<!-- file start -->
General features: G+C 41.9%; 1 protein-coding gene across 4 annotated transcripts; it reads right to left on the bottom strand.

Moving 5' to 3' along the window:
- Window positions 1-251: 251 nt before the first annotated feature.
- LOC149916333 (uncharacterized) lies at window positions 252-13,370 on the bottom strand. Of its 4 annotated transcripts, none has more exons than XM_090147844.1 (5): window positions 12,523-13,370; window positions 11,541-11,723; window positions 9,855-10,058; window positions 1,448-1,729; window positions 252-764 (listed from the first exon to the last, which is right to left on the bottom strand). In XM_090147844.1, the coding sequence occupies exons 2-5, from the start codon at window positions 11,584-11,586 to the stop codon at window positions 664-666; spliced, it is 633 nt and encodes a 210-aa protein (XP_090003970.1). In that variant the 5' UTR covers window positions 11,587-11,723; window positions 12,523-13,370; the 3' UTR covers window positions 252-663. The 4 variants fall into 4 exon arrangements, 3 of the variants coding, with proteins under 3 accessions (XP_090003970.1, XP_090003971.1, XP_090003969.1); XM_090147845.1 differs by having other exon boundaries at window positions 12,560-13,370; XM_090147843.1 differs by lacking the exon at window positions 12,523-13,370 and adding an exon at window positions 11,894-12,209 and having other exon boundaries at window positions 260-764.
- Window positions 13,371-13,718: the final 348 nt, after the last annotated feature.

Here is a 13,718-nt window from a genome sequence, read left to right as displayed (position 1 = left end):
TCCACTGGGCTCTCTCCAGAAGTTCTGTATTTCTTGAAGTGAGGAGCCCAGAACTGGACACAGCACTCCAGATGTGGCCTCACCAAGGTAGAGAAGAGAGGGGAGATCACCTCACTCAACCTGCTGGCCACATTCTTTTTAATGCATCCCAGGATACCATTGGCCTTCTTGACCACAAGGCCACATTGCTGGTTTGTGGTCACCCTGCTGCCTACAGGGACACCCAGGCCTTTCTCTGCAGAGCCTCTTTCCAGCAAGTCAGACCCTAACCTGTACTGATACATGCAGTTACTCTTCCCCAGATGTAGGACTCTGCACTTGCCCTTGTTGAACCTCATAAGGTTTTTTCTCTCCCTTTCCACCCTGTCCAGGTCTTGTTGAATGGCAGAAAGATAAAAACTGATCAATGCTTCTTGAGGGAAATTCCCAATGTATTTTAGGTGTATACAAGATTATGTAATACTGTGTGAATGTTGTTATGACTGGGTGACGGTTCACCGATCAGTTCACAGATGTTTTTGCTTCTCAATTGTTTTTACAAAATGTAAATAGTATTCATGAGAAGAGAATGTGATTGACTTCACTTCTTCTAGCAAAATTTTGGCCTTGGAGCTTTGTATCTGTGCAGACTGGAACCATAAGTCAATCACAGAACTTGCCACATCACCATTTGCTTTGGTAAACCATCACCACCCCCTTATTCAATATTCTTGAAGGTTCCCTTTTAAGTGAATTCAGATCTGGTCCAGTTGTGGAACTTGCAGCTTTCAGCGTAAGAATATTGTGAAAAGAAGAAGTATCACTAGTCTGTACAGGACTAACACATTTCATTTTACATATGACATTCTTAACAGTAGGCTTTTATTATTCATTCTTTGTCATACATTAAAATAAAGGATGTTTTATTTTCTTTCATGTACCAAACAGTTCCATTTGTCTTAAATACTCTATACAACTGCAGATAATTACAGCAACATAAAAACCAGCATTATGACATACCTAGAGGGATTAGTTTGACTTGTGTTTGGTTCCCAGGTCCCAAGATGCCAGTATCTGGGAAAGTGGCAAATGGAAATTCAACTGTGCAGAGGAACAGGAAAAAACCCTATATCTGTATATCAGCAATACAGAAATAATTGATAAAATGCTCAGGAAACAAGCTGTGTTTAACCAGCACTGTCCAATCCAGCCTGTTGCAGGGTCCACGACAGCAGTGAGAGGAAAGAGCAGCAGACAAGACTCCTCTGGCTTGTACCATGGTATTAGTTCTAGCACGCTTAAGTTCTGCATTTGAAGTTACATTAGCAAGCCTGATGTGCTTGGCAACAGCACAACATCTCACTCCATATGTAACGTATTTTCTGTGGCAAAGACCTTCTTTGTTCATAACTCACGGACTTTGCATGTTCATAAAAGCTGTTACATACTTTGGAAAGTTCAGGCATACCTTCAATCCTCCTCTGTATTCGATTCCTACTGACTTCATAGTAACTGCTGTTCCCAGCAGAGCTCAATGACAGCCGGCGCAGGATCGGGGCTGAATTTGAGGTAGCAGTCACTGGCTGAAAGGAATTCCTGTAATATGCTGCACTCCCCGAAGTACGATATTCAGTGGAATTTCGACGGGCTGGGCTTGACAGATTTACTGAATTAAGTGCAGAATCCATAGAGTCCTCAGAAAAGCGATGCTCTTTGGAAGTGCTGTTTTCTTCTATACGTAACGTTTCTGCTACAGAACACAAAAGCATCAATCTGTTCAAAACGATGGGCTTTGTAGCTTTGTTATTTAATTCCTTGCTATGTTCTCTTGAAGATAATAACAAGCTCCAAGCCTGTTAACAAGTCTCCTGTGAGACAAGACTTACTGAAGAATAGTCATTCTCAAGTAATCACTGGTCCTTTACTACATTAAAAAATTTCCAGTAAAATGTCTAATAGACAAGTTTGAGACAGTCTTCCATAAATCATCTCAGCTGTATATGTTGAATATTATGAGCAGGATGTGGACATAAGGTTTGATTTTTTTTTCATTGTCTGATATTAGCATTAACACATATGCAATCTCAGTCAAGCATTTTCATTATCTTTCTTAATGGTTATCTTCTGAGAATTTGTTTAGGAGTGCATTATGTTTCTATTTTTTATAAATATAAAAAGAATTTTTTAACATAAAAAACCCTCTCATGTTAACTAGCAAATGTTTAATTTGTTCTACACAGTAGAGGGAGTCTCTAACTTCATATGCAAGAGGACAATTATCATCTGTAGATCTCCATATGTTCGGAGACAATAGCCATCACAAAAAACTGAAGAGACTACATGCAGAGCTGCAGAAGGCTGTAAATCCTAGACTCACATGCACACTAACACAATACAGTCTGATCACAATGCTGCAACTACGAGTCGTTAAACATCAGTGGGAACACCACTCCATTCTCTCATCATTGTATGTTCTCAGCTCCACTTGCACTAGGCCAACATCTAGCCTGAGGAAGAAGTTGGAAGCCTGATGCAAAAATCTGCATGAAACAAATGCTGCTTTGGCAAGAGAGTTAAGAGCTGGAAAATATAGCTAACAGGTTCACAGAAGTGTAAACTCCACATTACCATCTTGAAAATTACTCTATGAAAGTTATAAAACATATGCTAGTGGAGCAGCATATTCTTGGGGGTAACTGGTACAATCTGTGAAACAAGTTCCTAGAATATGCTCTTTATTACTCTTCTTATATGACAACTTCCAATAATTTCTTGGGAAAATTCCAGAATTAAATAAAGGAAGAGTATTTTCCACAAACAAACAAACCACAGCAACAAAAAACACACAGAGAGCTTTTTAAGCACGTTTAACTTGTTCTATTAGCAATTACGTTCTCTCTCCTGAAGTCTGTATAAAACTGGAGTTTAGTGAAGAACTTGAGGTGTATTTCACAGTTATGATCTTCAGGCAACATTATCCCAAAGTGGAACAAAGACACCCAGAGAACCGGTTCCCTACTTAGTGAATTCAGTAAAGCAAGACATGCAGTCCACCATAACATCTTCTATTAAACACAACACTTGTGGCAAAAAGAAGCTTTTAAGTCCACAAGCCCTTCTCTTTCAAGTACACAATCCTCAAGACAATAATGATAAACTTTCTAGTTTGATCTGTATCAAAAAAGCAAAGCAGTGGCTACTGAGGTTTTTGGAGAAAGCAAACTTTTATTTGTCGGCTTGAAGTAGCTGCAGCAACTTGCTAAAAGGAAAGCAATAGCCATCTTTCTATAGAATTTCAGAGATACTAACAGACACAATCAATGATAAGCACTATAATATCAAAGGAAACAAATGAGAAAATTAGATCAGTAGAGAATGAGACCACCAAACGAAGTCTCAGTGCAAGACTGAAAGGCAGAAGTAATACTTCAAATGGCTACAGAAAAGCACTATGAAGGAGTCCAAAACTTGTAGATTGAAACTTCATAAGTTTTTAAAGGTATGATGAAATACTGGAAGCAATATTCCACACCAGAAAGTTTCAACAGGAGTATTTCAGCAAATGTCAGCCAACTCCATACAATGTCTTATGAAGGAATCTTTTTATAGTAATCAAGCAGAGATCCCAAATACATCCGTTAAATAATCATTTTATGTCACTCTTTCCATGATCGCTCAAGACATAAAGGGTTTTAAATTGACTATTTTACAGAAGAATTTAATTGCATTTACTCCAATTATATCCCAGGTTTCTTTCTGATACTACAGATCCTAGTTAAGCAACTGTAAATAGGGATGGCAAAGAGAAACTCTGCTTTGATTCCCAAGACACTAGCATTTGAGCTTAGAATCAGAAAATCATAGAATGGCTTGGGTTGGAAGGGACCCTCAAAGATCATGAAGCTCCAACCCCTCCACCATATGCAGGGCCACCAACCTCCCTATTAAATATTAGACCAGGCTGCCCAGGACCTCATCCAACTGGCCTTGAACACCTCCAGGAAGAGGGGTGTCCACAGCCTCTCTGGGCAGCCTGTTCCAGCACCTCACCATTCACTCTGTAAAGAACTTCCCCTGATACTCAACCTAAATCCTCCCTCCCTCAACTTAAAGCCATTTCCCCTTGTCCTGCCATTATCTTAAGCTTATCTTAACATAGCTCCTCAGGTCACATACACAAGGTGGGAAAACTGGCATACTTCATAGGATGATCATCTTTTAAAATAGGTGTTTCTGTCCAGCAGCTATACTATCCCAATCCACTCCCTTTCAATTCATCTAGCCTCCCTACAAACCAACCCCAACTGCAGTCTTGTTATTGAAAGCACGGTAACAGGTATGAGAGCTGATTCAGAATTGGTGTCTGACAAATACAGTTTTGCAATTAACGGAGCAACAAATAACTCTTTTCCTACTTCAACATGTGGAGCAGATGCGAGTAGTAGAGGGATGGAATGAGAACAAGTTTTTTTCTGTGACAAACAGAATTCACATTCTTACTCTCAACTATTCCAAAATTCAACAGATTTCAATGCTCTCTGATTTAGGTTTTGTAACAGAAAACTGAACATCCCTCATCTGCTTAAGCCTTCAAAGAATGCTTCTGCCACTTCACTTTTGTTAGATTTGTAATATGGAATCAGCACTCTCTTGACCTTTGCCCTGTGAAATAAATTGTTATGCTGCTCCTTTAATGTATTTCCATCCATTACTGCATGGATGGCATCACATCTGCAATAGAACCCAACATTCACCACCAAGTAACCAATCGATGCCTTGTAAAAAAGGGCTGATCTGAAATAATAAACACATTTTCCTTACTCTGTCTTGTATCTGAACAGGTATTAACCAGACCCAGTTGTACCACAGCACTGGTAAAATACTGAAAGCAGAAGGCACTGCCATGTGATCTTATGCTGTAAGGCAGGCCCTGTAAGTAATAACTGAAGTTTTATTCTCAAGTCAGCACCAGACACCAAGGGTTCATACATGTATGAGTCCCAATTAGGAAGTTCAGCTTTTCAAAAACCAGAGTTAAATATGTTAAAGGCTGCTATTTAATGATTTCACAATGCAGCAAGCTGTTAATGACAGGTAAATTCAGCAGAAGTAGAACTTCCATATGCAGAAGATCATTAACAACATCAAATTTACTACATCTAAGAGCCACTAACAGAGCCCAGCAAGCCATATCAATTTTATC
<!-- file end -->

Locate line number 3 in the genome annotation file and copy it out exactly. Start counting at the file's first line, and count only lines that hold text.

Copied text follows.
- Window positions 1-251: 251 nt before the first annotated feature.